A KAIST research team headed by Prof. Do-Kyung Kim at the Department of Materials Science and Engineering developed a technology to synthesize a new lithium ion battery spinel cathode which is regarded as a core part of hybrid and lithium battery cars.
The research was conducted in collaboration with a research team of Prof. Yi Cui at Stanford University"s Department of Chemistry. Their findings were introduced in the November issue of Nano Letters, one of the leading academic journals in nano-science.
The newly synthesized lithium ion battery spinel cathode known as spinel LiMn2O4 nanorods is attracting interests as an alternative cathode material since it is a low-cost, environmentally friendly substance for Li-ion battery cathodes. Its raw material is also highly available.
Lithium ion batteries with high energy and power density are important for consumer electronic devices, portable power tools, and vehicle electrification. LixCoO2 is a commonly used cathode material in commercial lithium iron batteries. However, the high cost, toxicity, and limited abundance of cobalt have been recognized to be disadvantageous.
(Figure: Uniformly ordered single-crystalline graphene quantum dots of various sizes synthesized through solution chemistry.) A KAIST team has designed a novel strategy for synthesizing single-crystalline graphene quantum dots, which emit stable blue light. The research team confirmed that a display made of their synthesized graphene quantum dots successfully emitted blue light with stable electric pressure, reportedly resolving the long-standing challenges of blue light emission in manufa2019-08-02
Hyo-Sun Lee, a doctoral student at the Graduate School of EEWS (Environment, Energy, Water and Sustainability), KAIST, is a recipient of the 2016 Dorothy M. and Earl S. Hoffman Scholarships presented by the American Vacuum Society (AVS). The award ceremony took place during the Society’s 63rd International Symposium and Exhibition on November 6-11, 2016 in Nashville, Tennessee. Lee is the first Korean and foreign student to receive this scholarship. The Hoffman Scholarships were establis2016-11-17
KAIST’s Department of Bio and Brain Engineering Professor Ji-Ho Park and his team successfully developed a new highly efficacious anti-cancer nanotechnology by delivering anti-cancer drugs uniformly to an entire tumor. Their research results were published in Nano Letters online on March 31, 2015. To treat inoperable tumors, anti-cancer medicine is commonly used. However, efficient drug delivery to tumor cells is often difficult, treating an entire tumor with drugs even more so. U2015-04-07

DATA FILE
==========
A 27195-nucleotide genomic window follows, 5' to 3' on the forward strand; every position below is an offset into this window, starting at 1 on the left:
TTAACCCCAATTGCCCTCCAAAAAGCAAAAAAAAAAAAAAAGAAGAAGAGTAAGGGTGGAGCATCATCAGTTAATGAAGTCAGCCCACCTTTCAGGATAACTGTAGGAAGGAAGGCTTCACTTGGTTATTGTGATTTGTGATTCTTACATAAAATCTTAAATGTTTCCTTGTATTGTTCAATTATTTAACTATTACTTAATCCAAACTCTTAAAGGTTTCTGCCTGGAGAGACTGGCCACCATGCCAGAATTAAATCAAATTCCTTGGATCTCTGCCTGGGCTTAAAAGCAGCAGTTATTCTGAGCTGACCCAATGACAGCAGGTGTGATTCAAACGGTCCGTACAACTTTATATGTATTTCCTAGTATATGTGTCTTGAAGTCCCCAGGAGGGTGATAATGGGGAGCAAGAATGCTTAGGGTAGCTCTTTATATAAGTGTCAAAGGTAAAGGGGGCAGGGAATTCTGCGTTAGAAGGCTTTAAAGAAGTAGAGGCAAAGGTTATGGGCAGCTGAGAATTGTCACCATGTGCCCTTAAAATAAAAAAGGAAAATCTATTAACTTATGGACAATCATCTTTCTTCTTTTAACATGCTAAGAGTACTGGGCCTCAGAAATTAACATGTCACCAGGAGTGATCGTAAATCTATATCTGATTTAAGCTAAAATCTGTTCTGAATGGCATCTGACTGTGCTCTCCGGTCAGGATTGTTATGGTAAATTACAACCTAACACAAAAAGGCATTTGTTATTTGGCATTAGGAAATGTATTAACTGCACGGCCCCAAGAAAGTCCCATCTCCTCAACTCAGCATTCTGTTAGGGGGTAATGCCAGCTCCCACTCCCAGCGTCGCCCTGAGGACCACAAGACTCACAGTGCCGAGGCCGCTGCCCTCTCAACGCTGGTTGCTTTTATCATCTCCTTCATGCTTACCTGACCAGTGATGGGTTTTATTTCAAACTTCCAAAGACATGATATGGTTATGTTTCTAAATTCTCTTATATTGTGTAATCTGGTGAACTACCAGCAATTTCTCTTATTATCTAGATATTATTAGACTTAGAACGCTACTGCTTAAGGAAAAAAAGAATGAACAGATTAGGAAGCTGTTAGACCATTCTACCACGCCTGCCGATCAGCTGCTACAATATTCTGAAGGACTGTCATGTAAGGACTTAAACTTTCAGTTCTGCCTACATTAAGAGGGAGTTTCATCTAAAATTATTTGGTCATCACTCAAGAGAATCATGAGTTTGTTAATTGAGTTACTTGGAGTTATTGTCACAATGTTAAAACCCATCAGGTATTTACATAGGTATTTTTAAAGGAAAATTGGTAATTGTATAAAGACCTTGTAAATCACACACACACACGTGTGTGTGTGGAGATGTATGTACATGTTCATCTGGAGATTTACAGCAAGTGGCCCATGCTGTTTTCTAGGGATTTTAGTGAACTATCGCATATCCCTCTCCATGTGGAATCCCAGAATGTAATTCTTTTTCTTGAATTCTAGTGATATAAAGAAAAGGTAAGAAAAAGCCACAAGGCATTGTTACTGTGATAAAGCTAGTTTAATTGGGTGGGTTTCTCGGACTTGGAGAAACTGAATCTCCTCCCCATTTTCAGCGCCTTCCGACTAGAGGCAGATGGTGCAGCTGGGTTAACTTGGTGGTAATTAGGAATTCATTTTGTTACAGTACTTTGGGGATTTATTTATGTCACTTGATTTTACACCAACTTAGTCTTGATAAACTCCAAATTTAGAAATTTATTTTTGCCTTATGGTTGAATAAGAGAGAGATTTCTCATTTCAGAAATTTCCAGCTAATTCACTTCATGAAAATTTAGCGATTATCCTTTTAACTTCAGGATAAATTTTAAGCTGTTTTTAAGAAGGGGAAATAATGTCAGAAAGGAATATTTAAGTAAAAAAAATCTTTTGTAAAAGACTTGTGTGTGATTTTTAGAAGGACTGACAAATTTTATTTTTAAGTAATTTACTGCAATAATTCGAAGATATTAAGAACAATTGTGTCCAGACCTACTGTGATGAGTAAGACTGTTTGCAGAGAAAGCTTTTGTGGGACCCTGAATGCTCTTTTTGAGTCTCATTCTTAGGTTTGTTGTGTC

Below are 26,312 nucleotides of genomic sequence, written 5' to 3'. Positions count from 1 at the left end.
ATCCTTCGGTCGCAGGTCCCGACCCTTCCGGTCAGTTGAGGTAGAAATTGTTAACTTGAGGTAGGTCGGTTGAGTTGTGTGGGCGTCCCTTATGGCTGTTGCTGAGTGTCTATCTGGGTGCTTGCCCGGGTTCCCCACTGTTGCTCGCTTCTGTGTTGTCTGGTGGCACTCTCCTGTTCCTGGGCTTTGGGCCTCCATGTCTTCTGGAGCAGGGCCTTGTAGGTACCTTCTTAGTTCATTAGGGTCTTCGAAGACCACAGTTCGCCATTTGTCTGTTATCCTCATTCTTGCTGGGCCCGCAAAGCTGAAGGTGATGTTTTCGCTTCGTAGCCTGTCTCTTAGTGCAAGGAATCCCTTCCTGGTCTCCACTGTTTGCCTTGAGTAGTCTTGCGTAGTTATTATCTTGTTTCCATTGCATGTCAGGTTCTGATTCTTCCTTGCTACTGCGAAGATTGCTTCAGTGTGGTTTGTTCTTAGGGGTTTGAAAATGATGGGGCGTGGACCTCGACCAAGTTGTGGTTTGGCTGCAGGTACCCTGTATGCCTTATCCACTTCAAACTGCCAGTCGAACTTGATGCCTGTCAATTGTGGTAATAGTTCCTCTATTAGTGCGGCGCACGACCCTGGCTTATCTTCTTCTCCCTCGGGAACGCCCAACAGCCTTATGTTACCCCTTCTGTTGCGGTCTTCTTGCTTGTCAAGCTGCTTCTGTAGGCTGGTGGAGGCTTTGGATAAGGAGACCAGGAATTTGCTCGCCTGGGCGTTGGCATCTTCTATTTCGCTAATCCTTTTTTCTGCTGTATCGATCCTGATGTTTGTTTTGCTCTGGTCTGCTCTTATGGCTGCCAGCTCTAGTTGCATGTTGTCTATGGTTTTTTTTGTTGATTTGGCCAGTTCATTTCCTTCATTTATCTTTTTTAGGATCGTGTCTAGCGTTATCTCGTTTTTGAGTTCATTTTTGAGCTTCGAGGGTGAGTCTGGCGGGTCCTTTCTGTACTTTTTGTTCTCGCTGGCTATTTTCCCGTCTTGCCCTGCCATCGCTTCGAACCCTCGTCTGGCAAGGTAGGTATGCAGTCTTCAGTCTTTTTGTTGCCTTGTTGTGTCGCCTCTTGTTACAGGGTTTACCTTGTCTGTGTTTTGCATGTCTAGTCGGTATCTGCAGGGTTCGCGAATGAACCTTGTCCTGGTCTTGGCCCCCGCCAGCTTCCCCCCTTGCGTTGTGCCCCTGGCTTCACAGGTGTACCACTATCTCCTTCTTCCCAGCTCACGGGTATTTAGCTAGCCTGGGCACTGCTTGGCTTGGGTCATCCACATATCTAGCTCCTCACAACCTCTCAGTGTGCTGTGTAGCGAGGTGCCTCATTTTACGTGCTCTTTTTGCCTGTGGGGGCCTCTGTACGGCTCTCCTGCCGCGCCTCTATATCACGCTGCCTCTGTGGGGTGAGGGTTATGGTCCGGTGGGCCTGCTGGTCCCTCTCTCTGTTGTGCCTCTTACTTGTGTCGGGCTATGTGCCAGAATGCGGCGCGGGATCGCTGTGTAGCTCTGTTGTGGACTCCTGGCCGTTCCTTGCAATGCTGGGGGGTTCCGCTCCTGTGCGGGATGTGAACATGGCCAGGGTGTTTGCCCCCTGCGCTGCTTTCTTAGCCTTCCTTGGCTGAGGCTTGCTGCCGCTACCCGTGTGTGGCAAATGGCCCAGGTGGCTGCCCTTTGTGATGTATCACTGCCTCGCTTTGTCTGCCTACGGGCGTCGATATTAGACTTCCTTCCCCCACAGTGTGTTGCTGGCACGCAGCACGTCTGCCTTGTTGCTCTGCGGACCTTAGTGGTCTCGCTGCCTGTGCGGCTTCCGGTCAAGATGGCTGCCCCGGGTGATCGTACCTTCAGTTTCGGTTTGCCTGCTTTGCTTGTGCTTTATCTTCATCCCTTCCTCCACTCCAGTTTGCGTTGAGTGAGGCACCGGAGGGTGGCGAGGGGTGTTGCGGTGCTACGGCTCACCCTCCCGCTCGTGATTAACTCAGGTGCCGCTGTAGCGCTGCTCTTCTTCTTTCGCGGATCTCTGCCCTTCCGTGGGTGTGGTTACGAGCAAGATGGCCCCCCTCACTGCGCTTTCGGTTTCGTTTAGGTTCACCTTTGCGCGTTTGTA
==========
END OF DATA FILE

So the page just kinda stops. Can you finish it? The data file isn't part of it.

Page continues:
A photonic diode using a nitride semiconductor rod can increase the possibility of developing all-optical integrated circuits, an alternative to conventional integrated circuits. Professor Yong-Hoon Cho's research team from the Department of Physics, KAIST, developed a photonic diode which can selectively transfer light in one way, using semiconductor rods. The photonic diode has a diameter of hundreds of nanometers (nm) and a length of few micrometers. This size enables its use in large-sca2014-09-23
- Technology to commercialize nanowire developed after 2 years of industrial-academic joint research - - 2 million strands of 50nm-width, 20 cm-length nanowire mass producible in 2 hours – A South Korean joint industrial-academic research team has developed the technology to put forward the commercialization of nanowire that is only a few nanometers wide. It is expected to be applied in various fields such as semiconductors, high performance sensors, and biodevices. In coopera2013-10-18